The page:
Skip to main content

New America Media-25, May 2007, Ethnic Media Slams Immigration Bill

By May 25, 2007No Comments

Ethnic Media Slams Immigration Bill
New America Media, News Round-Up,
By: Peter Micek

Posted: May 25, 2007

From its replacement of the family-based unification laws for a merit-based system, to its complicated path to legalization for low-skilled workers, the bipartisan bill on immigration reform in the Senate draws little praise from the nation’s immigrant news sources. Peter Micek monitors Spanish-language media for NAM. With reporting by NAM reporters Aruna Lee, Elena Shore, Eugenia Chien, and Viji Sundaram.

Ethnic newspapers serving immigrant communities nationwide filed reports and editorials wary of the Senate’s bipartisan bill on immigration reform. Latino media say the bill fails to help low-skill workers, while Asian media in particular bemoan the end of the family-based immigration system of the last half-century.

In a May 18 editorial, New York’s Spanish-language El Diario La Prensa calls the Senate immigration proposal “a step back” for immigration reform. The proposal replaces the current family sponsorship system with a merit-based system that considers education, work experience, and English proficiency. This would leave few options for the hard-working, law-abiding, less-educated workers who fill the construction, service and agricultural industries, the editorial contends. Like current immigration policies, the proposal contains no path for temporary workers to remain in the country, a move that would create a permanent underclass of undocumented workers.

“Some senators are appealing for patience towards an admittedly imperfect bill. But the issue is not that the bill is flawed -– it’s that it replaces one set of problems with another,” the editorial concludes.

In Los Angeles, a May 22 editorial in the Spanish-language daily La Opinión notes that “the road to a positive bill is long and full of stumbling blocks.” The bill may be the first step toward possible immigration reform, but it is a long way away from ideal, editors argue. La Opinión warns against “false enthusiasm” over imminent reform and cautions readers against the unscrupulous people who may try to take advantage of their hopes and defraud them out of money with false promises of legalization.

Ajit Natarajan, a Silicon Valley engineer and the founder of Unite Families, told India-West newspaper that the bill’s proposal to cap green cards at 40,000 for the parents of U.S. citizens would be problematic for the Indian-American community. “From a legal family immigration perspective, this bill is a disaster and it doesn’t help us one bit,” Natarajan said.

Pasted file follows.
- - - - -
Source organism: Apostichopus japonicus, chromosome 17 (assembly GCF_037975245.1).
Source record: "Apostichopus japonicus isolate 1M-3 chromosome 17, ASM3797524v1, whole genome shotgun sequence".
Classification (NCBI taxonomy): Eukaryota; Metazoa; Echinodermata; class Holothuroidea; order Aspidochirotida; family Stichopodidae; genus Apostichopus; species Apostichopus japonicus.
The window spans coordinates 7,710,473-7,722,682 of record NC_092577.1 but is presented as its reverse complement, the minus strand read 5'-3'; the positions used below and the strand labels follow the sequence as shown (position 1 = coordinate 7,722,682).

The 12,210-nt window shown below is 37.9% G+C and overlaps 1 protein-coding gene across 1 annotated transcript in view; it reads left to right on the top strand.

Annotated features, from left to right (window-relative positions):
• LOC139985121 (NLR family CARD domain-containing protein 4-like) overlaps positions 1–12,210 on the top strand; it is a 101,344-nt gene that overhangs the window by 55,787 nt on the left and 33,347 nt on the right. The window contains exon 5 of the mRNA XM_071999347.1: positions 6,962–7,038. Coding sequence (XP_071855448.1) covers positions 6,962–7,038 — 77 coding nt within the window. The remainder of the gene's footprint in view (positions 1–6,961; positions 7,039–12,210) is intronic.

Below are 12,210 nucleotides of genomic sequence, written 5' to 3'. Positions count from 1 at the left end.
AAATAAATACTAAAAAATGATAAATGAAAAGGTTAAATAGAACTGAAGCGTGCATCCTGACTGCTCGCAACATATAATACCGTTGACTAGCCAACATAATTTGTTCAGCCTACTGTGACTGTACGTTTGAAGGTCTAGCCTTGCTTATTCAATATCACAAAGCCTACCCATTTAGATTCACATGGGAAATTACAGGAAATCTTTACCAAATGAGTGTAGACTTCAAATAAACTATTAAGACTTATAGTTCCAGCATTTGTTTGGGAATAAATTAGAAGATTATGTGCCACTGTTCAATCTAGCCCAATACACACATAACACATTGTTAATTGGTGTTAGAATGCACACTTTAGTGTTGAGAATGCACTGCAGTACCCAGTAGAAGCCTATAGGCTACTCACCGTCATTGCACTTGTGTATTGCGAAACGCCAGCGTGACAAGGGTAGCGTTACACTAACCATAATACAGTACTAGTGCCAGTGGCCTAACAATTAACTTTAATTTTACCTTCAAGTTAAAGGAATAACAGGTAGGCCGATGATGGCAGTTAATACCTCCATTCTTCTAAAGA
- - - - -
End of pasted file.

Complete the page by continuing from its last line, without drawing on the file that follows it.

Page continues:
Claying Fong, executive director of the National Asian Pacific Center on Aging, told the Chinese-language World Journal that in order to legalize more undocumented immigrants, the plan sacrifices legal immigrants who have been waiting their turn. If the plan passes, he said, American citizens who apply for immigration status for their families after May 2005 will be unable to bring their parents, adult siblings and adult children to the United States.

According to Korean media, Korean-Americans have reacted with shock at the bill currently being debated in the Senate. Many say they are concerned over proposed changes to family unification laws.

More than 17,000 South Koreans immigrate to the United States every year, 70 percent of them arriving through the family unification law, reports the Korean-language newspaper Korea Daily.

Koreans have also criticized the proposed point merit system, claiming that it applies only to educated and skilled immigrants, ignoring family relations.

Eun Sook Lee, director of the National Korean American Service and Education Consortium, says this reform bill can be changed if communities and organizations come together to press the Senate.

According to the Philippine News, published in South San Francisco, Calif., there are some three million Filipino-Americans and Filipinos in the country, including those who have overstayed their visas. “The good news is that Filipino beneficiaries of family petitions who have been waiting for as long as 22 years will get their green cards much sooner,” New York immigration lawyer Reuben Seguritan told the Philippine News. “The bad news is that it will eliminate four of the current family preferences, such as brothers and sisters, and adult and married children of U.S. citizens.”

One point did draw praise, according to the Philippine News, when the D.C.-based American Coalition for Filipino Veterans thanked Senate Majority Leader Harry Reid (D-Nevada) for his co-sponsorship of the family reunification bill for adult children of Filipino World War II veterans residing in the United States. Since it enlisted young Filipino soldiers in the 1940s, the U.S. government has failed to honor its promise to treat them as American citizens.

The Senate made the bill an amendment to the larger immigration proposal on Thursday, May 24.